Prison warders who have failed annual fitness test since 2018 numbers 828

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They are experts on porridge, but it appears Britain’s prison officers have being showing too much interest in pies and chips too.

More than 800 ‘screws’ have repeatedly failed fitness tests in the past two years.

In the eight years before 2014, just 140 prison officers failed the annual test – part of which involves running at a speed for three-and-a-half minutes – but since 2018, 828 have flunked each of three attempts. 

According to figures released under Freedom of Information rules, six officers were given special dispensation to try for a fourth time. The others were dismissed or given jobs elsewhere in the prison service.

In the eight years before 2014, just 140 prison officers failed the annual test ¿ part of which involves running at a speed for three-and-a-half minutes ¿ but since 2018, 828 have flunked each of three attempts. (Above, an officer arrives for work last week at Wandsworth Prison)

In the eight years before 2014, just 140 prison officers failed the annual test – part of which involves running at a speed for three-and-a-half minutes – but since 2018, 828 have flunked each of three attempts. (Above, an officer arrives for work last week at Wandsworth Prison)

Last night, Tam Fry, chairman of the National Obesity Forum, said: ‘I’m aghast so many prison officers are failing the test. 

‘Anyone serving in a role like this requires a good level of fitness and a sensible BMI.’

Research conducted by Nottingham University before the fitness tests were introduced in 2001 found prison staff were prone to a lifestyle of drinking, smoking and little exercise.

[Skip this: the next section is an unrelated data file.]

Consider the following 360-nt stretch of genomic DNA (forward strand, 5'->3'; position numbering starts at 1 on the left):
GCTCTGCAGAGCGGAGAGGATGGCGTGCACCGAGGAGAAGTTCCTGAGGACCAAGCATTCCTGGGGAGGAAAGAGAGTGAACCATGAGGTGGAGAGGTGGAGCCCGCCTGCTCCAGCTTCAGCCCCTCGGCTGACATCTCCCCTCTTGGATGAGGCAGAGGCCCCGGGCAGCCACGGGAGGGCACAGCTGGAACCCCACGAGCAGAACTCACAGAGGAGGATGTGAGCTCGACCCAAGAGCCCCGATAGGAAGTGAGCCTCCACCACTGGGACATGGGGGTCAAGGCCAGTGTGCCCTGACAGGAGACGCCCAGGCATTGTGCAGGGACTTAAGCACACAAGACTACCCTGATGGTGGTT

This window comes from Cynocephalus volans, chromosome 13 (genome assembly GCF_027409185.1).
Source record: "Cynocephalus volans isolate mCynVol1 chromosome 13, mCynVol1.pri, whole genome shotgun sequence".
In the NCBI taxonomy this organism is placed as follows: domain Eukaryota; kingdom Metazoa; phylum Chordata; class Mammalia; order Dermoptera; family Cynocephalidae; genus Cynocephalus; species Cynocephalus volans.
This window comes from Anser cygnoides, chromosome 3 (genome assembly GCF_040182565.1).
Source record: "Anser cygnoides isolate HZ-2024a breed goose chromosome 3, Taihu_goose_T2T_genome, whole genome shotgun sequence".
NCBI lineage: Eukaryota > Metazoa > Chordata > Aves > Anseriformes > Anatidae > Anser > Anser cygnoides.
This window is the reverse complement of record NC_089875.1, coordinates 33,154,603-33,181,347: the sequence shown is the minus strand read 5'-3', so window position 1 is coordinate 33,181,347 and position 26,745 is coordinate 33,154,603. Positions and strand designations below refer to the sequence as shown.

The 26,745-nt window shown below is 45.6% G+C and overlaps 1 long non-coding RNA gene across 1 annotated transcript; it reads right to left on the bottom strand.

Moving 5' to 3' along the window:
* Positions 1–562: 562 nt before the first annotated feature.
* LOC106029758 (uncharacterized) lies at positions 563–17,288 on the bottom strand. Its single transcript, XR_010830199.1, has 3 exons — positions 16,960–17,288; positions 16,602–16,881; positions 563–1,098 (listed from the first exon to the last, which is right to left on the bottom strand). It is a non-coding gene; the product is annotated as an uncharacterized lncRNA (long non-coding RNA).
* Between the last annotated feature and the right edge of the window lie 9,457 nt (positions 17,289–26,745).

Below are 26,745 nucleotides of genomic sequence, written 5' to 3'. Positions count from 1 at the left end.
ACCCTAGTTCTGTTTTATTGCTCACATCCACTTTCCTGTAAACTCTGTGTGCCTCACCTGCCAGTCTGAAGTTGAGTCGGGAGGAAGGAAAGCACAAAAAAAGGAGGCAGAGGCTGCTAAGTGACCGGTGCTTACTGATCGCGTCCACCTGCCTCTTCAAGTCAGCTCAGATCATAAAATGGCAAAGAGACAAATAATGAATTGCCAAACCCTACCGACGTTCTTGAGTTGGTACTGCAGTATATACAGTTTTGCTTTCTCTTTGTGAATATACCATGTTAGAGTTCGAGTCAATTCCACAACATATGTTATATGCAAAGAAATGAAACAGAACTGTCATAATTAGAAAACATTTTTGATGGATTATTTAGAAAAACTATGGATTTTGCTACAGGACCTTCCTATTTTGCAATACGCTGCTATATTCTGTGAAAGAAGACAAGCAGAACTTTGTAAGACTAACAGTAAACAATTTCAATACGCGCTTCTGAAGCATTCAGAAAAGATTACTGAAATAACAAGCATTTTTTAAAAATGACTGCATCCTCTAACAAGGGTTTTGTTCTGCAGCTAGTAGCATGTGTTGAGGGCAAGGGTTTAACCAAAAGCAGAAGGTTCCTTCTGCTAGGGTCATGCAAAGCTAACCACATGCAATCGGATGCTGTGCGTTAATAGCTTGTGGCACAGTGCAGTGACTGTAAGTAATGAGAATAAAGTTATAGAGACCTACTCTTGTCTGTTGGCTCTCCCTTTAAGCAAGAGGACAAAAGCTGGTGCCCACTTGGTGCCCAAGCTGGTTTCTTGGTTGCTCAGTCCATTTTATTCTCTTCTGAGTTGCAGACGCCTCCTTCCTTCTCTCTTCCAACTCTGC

Two-thirds of senior managers at London’s Wandsworth prison, for example, admitted to drinking more than 21 units of alcohol a week. 

While the prison now encourages healthy living, some staff still appeared alarmingly overweight as they arrived for their shifts last week.

The fitness test requires officers to complete a bleep test which examines their aerobic ability. 

Research conducted by Nottingham University before the fitness tests were introduced in 2001 found prison staff were prone to a lifestyle of drinking, smoking and little exercise. Two-thirds of senior managers at London's Wandsworth prison, for example, admitted to drinking more than 21 units of alcohol a week

Research conducted by Nottingham University before the fitness tests were introduced in 2001 found prison staff were prone to a lifestyle of drinking, smoking and little exercise. Two-thirds of senior managers at London’s Wandsworth prison, for example, admitted to drinking more than 21 units of alcohol a week

There are also grip and ‘dynamic upper body strength’ tests alongside a speed agility challenge and a requirement to hold a riot shield weighing 15 lb (7kg) for one minute at a 45-degree angle.

Mark Fairhurst, from the Prison Officers’ Association, said the test should be axed and replaced by health screening. ‘Staff do not have the time in the week to train for this test.’

Last night, a spokesman for the Ministry of Justice said: ‘Ninety-seven per cent of prison officers pass on their first attempt. Those who fail can be offered roles elsewhere.’

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